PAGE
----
The increase in students, who currently number 20 million in the region, has benefited Latin America in terms of young people coming from lower and medium socioeconomic environments. But challenges persist, including the high dropout rate and the connections to the labor market, according to World Bank report.
The story of education in lower income neighborhoods is an all too familiar one. The struggle to obtain a stable education is a story of overcoming conditions that are less than favorable, much like the swamp plant. What is causing these students, especially Latinos, to fall behind? How can they grow from these meager and impoverished conditions?
Growing up isn’t what it used to be. There’s a yawning gap between the end of adolescence and the beginning of adulthood: a period when millions of 20-somethings and 30-somethings have many adult freedoms without all the responsibilities. Social scientists have tried -- so far in vain -- to name this new life-stage, but no one should question its significance.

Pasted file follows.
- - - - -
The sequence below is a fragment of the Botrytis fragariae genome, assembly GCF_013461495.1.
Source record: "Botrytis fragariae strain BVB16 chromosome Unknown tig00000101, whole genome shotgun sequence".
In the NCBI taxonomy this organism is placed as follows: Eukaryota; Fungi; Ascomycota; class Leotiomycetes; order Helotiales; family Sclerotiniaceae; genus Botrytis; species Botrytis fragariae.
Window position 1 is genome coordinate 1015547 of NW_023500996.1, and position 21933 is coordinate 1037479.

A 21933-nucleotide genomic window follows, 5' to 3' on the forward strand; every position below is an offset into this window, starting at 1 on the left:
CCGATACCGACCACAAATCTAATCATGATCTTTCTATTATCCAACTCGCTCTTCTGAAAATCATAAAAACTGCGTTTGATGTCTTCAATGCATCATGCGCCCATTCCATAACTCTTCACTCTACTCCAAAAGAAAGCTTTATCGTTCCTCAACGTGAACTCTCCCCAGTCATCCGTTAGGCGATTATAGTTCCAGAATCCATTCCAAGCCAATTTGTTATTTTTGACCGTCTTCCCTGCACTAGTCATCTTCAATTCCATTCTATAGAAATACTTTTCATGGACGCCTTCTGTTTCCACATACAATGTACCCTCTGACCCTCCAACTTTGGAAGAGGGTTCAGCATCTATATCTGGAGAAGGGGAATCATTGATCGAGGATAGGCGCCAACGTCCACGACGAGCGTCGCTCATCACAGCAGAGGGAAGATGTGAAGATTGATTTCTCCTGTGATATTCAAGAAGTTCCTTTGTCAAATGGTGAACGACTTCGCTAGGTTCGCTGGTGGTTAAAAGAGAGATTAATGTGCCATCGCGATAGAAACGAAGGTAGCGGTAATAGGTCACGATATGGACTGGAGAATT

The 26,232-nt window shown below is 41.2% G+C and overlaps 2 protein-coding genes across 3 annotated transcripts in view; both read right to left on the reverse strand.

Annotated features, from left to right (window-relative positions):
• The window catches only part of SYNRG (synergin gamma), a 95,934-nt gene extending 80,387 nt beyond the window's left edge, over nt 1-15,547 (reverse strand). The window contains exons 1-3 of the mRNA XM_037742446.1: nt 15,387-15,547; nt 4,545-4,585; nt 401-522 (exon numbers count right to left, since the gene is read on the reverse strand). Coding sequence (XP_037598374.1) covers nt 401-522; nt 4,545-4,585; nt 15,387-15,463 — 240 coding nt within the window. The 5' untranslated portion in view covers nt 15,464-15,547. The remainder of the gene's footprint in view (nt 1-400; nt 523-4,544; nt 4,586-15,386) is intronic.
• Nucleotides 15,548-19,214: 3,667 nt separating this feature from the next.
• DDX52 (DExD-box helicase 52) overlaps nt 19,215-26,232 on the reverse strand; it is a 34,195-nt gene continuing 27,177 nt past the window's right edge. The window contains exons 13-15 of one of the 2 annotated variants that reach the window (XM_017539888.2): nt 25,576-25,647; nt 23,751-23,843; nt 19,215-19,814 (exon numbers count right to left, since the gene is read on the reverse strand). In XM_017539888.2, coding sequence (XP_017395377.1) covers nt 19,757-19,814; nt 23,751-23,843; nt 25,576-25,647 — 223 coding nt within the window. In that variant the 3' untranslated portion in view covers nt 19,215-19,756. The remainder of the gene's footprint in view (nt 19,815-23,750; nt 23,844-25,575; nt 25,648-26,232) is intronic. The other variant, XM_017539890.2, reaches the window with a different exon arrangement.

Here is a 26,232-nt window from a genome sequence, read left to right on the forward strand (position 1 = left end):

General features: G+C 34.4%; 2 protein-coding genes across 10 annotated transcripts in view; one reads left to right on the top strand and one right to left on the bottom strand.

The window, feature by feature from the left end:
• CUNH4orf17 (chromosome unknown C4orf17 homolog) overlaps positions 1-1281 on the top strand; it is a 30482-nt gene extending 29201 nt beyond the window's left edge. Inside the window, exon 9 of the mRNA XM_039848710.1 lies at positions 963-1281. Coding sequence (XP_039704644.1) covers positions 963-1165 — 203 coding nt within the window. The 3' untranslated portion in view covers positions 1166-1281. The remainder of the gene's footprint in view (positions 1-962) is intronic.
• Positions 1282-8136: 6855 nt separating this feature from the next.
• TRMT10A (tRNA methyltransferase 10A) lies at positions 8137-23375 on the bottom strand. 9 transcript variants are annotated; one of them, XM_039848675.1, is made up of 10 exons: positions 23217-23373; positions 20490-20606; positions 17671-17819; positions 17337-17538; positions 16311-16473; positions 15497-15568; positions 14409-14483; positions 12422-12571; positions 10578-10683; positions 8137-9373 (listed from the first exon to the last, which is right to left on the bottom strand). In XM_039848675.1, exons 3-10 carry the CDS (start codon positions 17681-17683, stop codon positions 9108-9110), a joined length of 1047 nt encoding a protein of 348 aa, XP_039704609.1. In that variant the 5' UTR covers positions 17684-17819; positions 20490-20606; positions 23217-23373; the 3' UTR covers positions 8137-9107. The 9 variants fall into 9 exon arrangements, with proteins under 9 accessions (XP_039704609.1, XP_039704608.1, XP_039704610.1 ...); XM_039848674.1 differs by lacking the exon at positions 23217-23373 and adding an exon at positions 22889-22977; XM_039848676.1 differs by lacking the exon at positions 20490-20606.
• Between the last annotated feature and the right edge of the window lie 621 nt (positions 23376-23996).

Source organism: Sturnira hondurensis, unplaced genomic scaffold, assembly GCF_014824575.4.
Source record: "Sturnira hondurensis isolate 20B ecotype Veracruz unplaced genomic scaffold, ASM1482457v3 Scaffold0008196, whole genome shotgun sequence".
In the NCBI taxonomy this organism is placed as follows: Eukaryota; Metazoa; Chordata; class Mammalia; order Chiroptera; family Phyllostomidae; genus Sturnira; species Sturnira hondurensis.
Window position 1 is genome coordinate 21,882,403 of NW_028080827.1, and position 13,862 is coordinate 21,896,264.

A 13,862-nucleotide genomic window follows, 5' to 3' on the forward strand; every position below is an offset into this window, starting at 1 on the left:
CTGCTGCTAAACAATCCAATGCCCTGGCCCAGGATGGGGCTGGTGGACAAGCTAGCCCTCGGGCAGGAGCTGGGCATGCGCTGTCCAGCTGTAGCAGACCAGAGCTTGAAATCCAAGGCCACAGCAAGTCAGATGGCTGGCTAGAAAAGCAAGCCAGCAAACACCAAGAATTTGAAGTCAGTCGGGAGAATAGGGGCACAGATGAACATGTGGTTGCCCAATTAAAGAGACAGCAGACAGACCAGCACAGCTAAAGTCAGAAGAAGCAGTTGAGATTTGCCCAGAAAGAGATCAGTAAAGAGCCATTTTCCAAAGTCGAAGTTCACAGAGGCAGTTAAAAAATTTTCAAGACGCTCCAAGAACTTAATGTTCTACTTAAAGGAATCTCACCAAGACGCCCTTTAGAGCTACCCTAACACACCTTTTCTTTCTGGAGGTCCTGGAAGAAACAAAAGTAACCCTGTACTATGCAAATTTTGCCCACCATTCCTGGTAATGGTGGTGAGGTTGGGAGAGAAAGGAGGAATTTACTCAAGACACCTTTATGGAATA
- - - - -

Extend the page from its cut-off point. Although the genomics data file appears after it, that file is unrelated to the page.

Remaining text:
The reason immigrant appreciation efforts, like the “Day Without Immigrants” events this past February, fall flat is because few people really feel any pain.
Emmanuel Macron (Center) and Marine Le Pen (far right) advanced to the runoff in France’s presidential elections on May 7. After the UK’s vote to leave the European Union and the US vote for the political novice Donald Trump as president, the French presidential race is the latest election to shake up establishment politics by kicking out the figures that stood for the status quo.
It may turn out that the widespread belief that most Americans’ incomes have stagnated for years is, well, false or at least overstated.
The former president of Mexico came to Philadelphia to talk about the wall, this time in a very different way.
It isn’t often that economics raises the most profound questions of human existence, but recent work of economists Anne Case and Angus Deaton (husband and wife, both of Princeton University) comes close. You may recall that a few years ago, Case and Deaton reported the startling finding that the death rates of non-Hispanic middle-aged whites had gotten worse — they were dying younger.
Renters living in predominantly Hispanic or black neighborhoods have to spend more of their income on rent than those in white communities. Devoting nearly half of one’s income to rent each month makes economic mobility that much harder as well.
Mario Molina, CEO of Molina Healthcare, the 10th largest health insurance company in the U.S, thinks the Republican Health Care bill "is terrible".